Documents are a key element in every kind of business setting and they come in diverse formats. Sometimes they have to be communicated to an international audience.
Dynaword holds discussions with the client to determine the content and purpose of the documents and selects translators for the job based on their individual areas of expertise.
Here, we introduce some of the types of documents we have handled along with a number of project examples.
Project Solution Example
A leading Japanese precision equipment manufacturer
Create an English version of the company’s sustainability report for overseas stakeholders.
Besides financial data, stakeholders today increasingly look at information disclosure about sustainability and corporate social responsibility (CSR) when evaluating the value of a corporation.
One leading Japanese precision equipment manufacturer chose to rethink its environmental report, replacing it with a sustainability report. For the English version, information had to be disclosed in language that overseas stakeholders would find easy to absorb and comprehend. Basically, Japanese source sentences, which often lack an obvious subject, had to be translated into unambiguous English. The translation also had to be appropriately worded based on an accurate understanding of not only terminology used in the client’s industry, but also other technical language relating, for example, to the assessment of environmental, social and governance (ESG) factors, as well as the context. After implementing these requirements, we asked ourselves what else we should do to produce a report that overseas stakeholders would find easy to absorb and comprehend…
Before starting the translation of the Japanese source document, we coordinated with the client to determine detailed style rules that should be applied to the English version, such as number notations, abbreviations and rules for their first appearance, and instructions about translating the sentence subject. Technical terms were then identified and the translation work began. These steps ensured the language of the English version of the report was consistent and coherent throughout. The translation process was advanced in three stages: translation by native English translators with experience in the CSR field; careful checking of the translation against the original by a bilingual Japanese checker; and final editing by native speakers of English. DTP editing was undertaken by operators and proofreaders familiar with the typesetting of European text, enabling completion of an accurate and natural English-language sustainability report that overseas stakeholders could easily follow.
FACE TO FACE
English language consistency
- Style rules
- Technical terms
- Industry terminology
Bilingual Japanese checkers
Project: Interpreting and Translation for Global Training
A leading Japanese manufacturer
Provide interpreting and translation language support for a global training program with the aim of developing the next generation of leaders.
A client’s human resources department had already implemented a number of training programs with the goal of developing the next generation of leaders. Most of the programs, however, were only available to Japanese participants.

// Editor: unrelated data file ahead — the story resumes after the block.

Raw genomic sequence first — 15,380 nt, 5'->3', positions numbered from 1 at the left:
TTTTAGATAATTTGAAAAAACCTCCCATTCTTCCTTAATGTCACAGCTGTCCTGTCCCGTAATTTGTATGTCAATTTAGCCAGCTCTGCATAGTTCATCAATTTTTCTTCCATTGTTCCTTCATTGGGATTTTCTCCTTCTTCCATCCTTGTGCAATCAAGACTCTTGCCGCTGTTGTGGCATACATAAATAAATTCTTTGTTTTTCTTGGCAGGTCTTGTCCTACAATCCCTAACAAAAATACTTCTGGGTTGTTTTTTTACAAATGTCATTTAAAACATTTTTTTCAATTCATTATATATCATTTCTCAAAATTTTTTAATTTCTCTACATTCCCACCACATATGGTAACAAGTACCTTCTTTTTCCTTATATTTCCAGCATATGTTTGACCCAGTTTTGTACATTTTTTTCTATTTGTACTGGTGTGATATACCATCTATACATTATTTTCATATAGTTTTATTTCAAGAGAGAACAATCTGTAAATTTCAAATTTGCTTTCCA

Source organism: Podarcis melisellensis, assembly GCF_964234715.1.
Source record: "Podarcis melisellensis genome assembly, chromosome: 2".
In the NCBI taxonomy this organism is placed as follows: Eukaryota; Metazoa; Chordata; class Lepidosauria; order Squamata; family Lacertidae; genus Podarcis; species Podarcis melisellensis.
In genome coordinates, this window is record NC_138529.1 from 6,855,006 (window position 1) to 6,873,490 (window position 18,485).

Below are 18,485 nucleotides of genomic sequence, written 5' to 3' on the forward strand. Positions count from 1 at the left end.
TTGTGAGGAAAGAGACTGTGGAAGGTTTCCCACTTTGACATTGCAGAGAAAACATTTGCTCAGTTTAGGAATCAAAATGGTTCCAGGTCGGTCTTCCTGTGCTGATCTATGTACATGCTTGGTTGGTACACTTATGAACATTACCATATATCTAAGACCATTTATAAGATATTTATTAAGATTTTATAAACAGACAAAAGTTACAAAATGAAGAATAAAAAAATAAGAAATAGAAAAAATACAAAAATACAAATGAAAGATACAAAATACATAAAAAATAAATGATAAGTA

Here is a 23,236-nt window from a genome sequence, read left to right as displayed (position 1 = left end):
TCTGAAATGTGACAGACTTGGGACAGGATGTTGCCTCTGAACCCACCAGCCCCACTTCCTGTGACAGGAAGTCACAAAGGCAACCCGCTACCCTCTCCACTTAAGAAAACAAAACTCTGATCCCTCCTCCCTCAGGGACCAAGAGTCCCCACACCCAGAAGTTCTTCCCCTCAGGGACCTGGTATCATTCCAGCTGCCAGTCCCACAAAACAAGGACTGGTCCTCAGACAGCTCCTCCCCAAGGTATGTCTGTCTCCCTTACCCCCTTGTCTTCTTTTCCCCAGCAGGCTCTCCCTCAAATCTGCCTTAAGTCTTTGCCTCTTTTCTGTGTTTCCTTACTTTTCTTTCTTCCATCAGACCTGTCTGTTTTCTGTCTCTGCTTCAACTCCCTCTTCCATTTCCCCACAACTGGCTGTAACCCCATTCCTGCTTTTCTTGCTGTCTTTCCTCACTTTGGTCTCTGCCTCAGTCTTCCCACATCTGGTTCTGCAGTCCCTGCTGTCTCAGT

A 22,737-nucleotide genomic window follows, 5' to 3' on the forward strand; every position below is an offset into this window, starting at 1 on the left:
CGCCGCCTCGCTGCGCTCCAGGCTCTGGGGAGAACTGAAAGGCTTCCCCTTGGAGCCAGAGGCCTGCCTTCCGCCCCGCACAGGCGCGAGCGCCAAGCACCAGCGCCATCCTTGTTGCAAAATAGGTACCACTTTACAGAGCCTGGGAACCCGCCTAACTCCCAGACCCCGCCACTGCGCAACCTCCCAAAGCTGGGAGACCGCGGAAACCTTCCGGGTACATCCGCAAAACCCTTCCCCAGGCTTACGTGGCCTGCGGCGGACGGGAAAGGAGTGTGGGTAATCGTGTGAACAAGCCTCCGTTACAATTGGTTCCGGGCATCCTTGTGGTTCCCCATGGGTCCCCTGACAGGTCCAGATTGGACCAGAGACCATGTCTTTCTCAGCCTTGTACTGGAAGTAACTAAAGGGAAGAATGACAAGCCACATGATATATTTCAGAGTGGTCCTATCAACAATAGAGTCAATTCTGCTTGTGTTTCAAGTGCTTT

The company was globalizing and had a growing overseas network. Its human resources development initiatives would have to reflect that, too. A large-scale training program for developing future leaders (executives and senior managers) who were able to operate well on the global stage was organized. Employees from all over the world would take part and it would be held in English.
However, they faced the problem of having to accommodate Japanese employees with limited English skills. Selecting participants based on their English proficiency would be inconsistent with the intentions behind the training, so they decided they should bring in interpreters. However, there were going to be many participants (approximately 25) and the training would be carried out over an extended period of five days three times a year. Trainees would also hold sessions, splitting into five mixed groups of both Japanese and foreign members. The training would not consist entirely of lectures, but also include interactive elements, such as role-playing and outdoor sessions. This left us with some questions to be answered. How many interpreters would be needed? What equipment would be required?
First, Dynaword sat down for detailed, face-to-face exploratory discussions with not only the client, but also the instructors, training operator and venue staff. A key takeaway from those initial discussions was this request from the client: “We need you to be flexible and adapt to the situation, as there is no knowing what will transpire given there will be a number of sessions and it will not be a typical training program. We also want interpreters to fully engage in the training as participants and guide its success.”
Based on these discussions, Dynaword selected five of the most suitable interpreters and made arrangements for the equipment and layouts. Gaining a solid grasp of the training content and the characteristics of the instructors and participants, we made preparations and divided up the interpreting duties. On the day, a Dynaword coordinator was on hand to respond flexibly to sudden and unexpected events. Everyone went home satisfied and the training was a success. Today, we provide total support for all language matters through not only interpreting, but also the translation of training materials.
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